User-mode code must be embedded signed or placed in a package that is catalog signed. To troubleshoot code signing, the debugger can be used.

The following debug statements display information about signing failures.

DbgPrintEx(DPFLTR_DEFAULT_ID, DPFLTR_ERROR_LEVEL, "[%wZ]:", &FileName);  
DbgPrintEx(DPFLTR_DEFAULT_ID, DPFLTR_ERROR_LEVEL, "[%wZ] 0x%x > 0x%x\n", ProcessName, RequestedSigningLevel, *ValidatedSigningLevel);  

These signing codes can be used to determine if the code is signed in the properly:

  • 0xC =Windows signed

  • 0x8 =Microsoft signed

  • 0x2 =Unsigned

The following are example error codes that may be displayed with some types of code-signing problems.

In the first example error message, SVCHOST.EXE is launching clientshutdown3.exe. clientshutdown3.exe is supposed to be Windows signed(0xc), but it is incorrectly Microsoft signed(0x8).

[\Device\HarddiskVolume6\SharedData\PhoneTools\11.0\CoreCon\bin\clientshutdown3.exe]:[\Device\HarddiskVolume3\Windows\System32\SVCHOST.EXE] 0xc > 0x8

In the second sample, clientshutdown3.exe is supposed to be Windows signed(0xc), but it is incorrectly Microsoft signed(0x8).

[\Device\HarddiskVolume6\SharedData\PhoneTools\11.0\CoreCon\bin\clientshutdown3.exe]:[\Device\HarddiskVolume3\Windows\System32\SirepServerPlatDev.exe] 0xc > 0x8

These statements can be used to display Windows code integrity errors caused by incorrect code signing.

DbgPrintEx(DPFLTR_DEFAULT_ID, DPFLTR_ERROR_LEVEL, "******************************************************************\n");  
DbgPrintEx(DPFLTR_DEFAULT_ID, DPFLTR_ERROR_LEVEL, "* This break indicates this binary is not signed correctly: %wZ\n", &FileName);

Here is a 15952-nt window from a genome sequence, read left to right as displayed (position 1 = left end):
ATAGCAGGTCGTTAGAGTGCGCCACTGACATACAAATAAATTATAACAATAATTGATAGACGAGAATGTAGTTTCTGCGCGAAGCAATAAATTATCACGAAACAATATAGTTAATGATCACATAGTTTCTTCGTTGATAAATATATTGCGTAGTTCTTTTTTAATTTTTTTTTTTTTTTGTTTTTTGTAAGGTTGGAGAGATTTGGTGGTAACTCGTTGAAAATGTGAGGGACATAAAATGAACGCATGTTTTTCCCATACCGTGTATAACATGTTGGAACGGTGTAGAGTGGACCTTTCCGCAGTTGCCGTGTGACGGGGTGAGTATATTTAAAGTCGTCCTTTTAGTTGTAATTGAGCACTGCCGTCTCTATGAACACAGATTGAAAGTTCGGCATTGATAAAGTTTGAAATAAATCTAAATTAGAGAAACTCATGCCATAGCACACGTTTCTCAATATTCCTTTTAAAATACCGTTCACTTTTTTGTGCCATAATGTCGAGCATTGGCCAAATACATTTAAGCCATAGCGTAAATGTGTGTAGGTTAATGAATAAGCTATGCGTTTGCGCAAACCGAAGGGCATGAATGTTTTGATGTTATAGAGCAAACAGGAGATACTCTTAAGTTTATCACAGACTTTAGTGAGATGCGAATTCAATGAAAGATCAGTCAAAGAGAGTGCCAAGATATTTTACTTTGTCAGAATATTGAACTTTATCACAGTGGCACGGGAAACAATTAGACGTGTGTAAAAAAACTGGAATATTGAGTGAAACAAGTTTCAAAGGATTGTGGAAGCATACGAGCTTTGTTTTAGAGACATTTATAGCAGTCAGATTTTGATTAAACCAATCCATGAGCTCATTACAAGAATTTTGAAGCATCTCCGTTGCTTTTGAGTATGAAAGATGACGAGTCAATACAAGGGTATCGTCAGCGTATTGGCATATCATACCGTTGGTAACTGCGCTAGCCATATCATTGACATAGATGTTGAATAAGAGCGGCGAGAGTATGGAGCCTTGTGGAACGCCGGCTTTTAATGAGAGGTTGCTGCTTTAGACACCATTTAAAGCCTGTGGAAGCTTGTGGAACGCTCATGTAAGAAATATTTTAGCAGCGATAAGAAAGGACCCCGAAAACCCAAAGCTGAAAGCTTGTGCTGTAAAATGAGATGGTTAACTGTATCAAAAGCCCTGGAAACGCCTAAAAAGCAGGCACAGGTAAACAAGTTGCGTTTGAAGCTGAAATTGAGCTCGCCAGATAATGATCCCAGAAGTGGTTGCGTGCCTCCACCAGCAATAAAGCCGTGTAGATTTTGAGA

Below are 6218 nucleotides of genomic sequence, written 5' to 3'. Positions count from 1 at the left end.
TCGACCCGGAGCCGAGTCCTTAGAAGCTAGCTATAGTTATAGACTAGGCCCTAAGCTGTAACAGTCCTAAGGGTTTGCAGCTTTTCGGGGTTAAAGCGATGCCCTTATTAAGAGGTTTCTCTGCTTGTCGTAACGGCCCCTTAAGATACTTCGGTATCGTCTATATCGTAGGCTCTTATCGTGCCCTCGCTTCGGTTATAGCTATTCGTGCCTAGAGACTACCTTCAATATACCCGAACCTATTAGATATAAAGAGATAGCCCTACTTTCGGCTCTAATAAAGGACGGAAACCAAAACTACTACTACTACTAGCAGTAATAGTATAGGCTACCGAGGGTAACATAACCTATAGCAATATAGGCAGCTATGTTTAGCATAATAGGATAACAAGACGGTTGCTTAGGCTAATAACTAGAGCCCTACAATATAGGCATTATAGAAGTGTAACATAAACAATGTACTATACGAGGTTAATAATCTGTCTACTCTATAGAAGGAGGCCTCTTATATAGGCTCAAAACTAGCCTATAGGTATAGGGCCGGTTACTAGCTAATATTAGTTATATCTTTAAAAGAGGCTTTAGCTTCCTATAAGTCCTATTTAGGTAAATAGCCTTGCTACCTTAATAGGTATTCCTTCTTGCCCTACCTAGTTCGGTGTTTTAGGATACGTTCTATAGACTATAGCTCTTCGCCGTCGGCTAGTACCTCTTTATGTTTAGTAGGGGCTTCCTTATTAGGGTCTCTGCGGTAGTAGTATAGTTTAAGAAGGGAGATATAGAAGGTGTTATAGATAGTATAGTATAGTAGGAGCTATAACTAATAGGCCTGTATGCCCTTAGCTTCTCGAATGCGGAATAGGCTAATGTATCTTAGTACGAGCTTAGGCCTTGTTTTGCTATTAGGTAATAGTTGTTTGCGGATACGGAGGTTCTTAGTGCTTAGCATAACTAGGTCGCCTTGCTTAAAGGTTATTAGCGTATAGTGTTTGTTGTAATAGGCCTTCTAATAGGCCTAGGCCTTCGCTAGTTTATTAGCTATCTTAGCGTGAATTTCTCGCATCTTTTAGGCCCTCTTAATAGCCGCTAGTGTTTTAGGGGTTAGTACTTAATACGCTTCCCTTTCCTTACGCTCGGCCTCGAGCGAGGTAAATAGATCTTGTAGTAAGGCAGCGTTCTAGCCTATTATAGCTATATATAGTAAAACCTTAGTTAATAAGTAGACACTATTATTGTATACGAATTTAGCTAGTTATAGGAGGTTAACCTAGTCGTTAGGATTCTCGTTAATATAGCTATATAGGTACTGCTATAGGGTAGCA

DbgPrintEx(DPFLTR_DEFAULT_ID, DPFLTR_ERROR_LEVEL, "* and does not meet the system policy.\n");  
DbgPrintEx(DPFLTR_DEFAULT_ID, DPFLTR_ERROR_LEVEL, "* The binary was attempted to be loaded in the process: %wZ\n", ProcessName);  
DbgPrintEx(DPFLTR_DEFAULT_ID, DPFLTR_ERROR_LEVEL, "*****************************************
Symptom Cause Solution

User-mode code that is copied to the phone does not run and returns an error.

TestSiging is not enabled and the user-mode code is not embedded signed or it is not in a package that is catalog signed.

Sign the user-mode code or place it in a package and catalog sign it as described in Code signing.

Image signing troubleshooting

In this situation, the image FFU file needs to be code signed with keys that are aligned with the secure boot keys.

Symptom Cause Solution

When flashing an image, the FFUTool fails with an error message:

An FFU error occurred: Failed to flash with device error { 0x18, 0x0, 0x0, 0x2, 0xa, 0x5 }.

An 0x18 event is posted in the .etl log, representing a signature check failure.

Secure boot is enabled on the phone and the image has not been signed with a certificate that chains to the UEFI PK boot key that an OEM provisions.

Sign the image with a certificate that chains to the UEFI PK boot key.